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I absolutely love being a GIYer at this time of the year. It's hard not to feel all spring-like and full of hope about life in general when one sees a little green seedling emerging from the cold, brown earth.
And so it begins. Another season starts with the determined act of seed sowing in the potting shed. A bag of compost opened and tipped out on the sowing bench. Cold black plastic pots filled with even colder blacker compost.
I have two blackcurrant bushes in the garden – they are prolific croppers and don’t get a huge amount of love from me if the truth be known. I always consider them a second-tier crop – not quite as tasty as say raspberries, strawberries or blueberries.
We have a pretty fixed view of what makes up the human body – cells, blood, tissues, bone and so on. But, did you know that inside your gut you carry around a whopping 2kg of microbes, which consists of over 1,000 different species of bacteria that outnumber our cells 10 to 1?
It really is hard to believe that it’s already October, and the year is winding down inexorably towards Halloween and that other mid-winter festival that will remain unmentioned.
I own more cookbooks than is sensible, and though I can sometimes be accused of being a little slow on the uptake, I've spotted a trend in them of late – yes my fellow laggards, I bring you astonishing news: to an increasingly large number of our fellow citizens, carbs are bad.
Successful food growing is as much about time spent in the kitchen as in the veg patch and at this time of the year that point is usually in sharp focus. The garden is at its most productive and you’re unlikely to be able to use all of its bounty straight away.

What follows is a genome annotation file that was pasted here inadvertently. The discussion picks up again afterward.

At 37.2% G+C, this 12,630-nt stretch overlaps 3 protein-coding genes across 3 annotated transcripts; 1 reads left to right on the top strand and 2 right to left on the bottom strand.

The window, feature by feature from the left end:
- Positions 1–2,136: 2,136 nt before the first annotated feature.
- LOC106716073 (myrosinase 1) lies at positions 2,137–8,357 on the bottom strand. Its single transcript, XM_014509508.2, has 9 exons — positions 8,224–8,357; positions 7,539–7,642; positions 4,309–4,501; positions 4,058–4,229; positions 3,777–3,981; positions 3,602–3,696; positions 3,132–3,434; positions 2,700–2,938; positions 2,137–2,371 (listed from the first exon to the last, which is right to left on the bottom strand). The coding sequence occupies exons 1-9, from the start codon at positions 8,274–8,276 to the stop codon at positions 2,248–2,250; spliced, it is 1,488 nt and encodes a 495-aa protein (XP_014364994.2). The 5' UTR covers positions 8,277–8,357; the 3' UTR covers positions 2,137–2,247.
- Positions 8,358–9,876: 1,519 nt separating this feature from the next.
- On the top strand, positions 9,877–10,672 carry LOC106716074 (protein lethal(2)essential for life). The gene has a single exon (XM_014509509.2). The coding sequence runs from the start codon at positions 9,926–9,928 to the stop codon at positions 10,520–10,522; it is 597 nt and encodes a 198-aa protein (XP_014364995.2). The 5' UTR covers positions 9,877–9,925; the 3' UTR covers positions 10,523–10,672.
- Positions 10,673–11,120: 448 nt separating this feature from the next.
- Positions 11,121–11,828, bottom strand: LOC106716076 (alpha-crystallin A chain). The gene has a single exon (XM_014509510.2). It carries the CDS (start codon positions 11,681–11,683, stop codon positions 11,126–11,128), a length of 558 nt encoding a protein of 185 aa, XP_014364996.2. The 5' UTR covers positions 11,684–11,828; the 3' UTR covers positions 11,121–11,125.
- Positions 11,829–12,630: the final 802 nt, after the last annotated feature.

Tomatoes can be difficult to grow well, but I think a proper watering regime is one of the keys to an abundant crop. The secret to watering tomatoes properly is that you need to water 'deep'. A healthy tomato plant is a thirsty beast, supported by a deep root system - so in other words, there's no point in standing there with the hose and spraying the plant or the soil around it with water.
Early this month I will be sowing my parsnips outside in the veg patch. Unlike carrots, they are relatively easy to grow (once you have persuaded them to germinate), and since they store well in the soil over the winter they are a valuable winter storage crop.
When you have been growing your own food for a few years, it’s easy to forget what it felt like when you started out first. I am talking about that sweaty, daunted, vaguely frightened feeling - afraid to start, afraid to make a mistake, afraid to look foolish if it goes wrong.